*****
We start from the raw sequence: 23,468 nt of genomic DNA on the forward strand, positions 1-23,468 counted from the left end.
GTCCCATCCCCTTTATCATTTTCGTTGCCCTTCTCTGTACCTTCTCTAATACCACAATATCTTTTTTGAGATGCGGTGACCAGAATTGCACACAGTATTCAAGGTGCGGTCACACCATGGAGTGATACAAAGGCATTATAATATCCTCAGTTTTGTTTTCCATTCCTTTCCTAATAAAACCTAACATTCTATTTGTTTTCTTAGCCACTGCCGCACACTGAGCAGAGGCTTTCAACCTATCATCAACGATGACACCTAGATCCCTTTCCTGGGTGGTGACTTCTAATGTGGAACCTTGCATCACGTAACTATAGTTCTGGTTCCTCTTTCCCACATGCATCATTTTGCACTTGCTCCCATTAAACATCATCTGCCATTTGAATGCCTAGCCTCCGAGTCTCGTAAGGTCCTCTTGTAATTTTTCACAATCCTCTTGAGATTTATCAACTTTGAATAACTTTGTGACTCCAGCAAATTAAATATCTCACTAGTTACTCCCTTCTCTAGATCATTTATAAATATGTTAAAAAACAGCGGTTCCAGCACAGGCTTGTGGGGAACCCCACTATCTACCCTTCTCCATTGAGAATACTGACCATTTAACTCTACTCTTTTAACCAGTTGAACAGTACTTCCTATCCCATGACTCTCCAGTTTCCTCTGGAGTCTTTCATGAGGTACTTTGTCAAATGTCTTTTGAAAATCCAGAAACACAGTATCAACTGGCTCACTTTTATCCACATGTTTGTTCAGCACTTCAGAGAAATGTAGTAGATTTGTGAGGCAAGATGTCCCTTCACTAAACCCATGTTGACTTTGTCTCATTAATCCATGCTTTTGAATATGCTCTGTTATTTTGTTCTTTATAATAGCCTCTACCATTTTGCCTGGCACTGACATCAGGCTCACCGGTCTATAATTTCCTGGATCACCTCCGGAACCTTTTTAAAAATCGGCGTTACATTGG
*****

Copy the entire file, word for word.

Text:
We start from the raw sequence: 23,468 nt of genomic DNA on the forward strand, positions 1-23,468 counted from the left end.
GTCCCATCCCCTTTATCATTTTCGTTGCCCTTCTCTGTACCTTCTCTAATACCACAATATCTTTTTTGAGATGCGGTGACCAGAATTGCACACAGTATTCAAGGTGCGGTCACACCATGGAGTGATACAAAGGCATTATAATATCCTCAGTTTTGTTTTCCATTCCTTTCCTAATAAAACCTAACATTCTATTTGTTTTCTTAGCCACTGCCGCACACTGAGCAGAGGCTTTCAACCTATCATCAACGATGACACCTAGATCCCTTTCCTGGGTGGTGACTTCTAATGTGGAACCTTGCATCACGTAACTATAGTTCTGGTTCCTCTTTCCCACATGCATCATTTTGCACTTGCTCCCATTAAACATCATCTGCCATTTGAATGCCTAGCCTCCGAGTCTCGTAAGGTCCTCTTGTAATTTTTCACAATCCTCTTGAGATTTATCAACTTTGAATAACTTTGTGACTCCAGCAAATTAAATATCTCACTAGTTACTCCCTTCTCTAGATCATTTATAAATATGTTAAAAAACAGCGGTTCCAGCACAGGCTTGTGGGGAACCCCACTATCTACCCTTCTCCATTGAGAATACTGACCATTTAACTCTACTCTTTTAACCAGTTGAACAGTACTTCCTATCCCATGACTCTCCAGTTTCCTCTGGAGTCTTTCATGAGGTACTTTGTCAAATGTCTTTTGAAAATCCAGAAACACAGTATCAACTGGCTCACTTTTATCCACATGTTTGTTCAGCACTTCAGAGAAATGTAGTAGATTTGTGAGGCAAGATGTCCCTTCACTAAACCCATGTTGACTTTGTCTCATTAATCCATGCTTTTGAATATGCTCTGTTATTTTGTTCTTTATAATAGCCTCTACCATTTTGCCTGGCACTGACATCAGGCTCACCGGTCTATAATTTCCTGGATCACCTCCGGAACCTTTTTAAAAATCGGCGTTACATTGG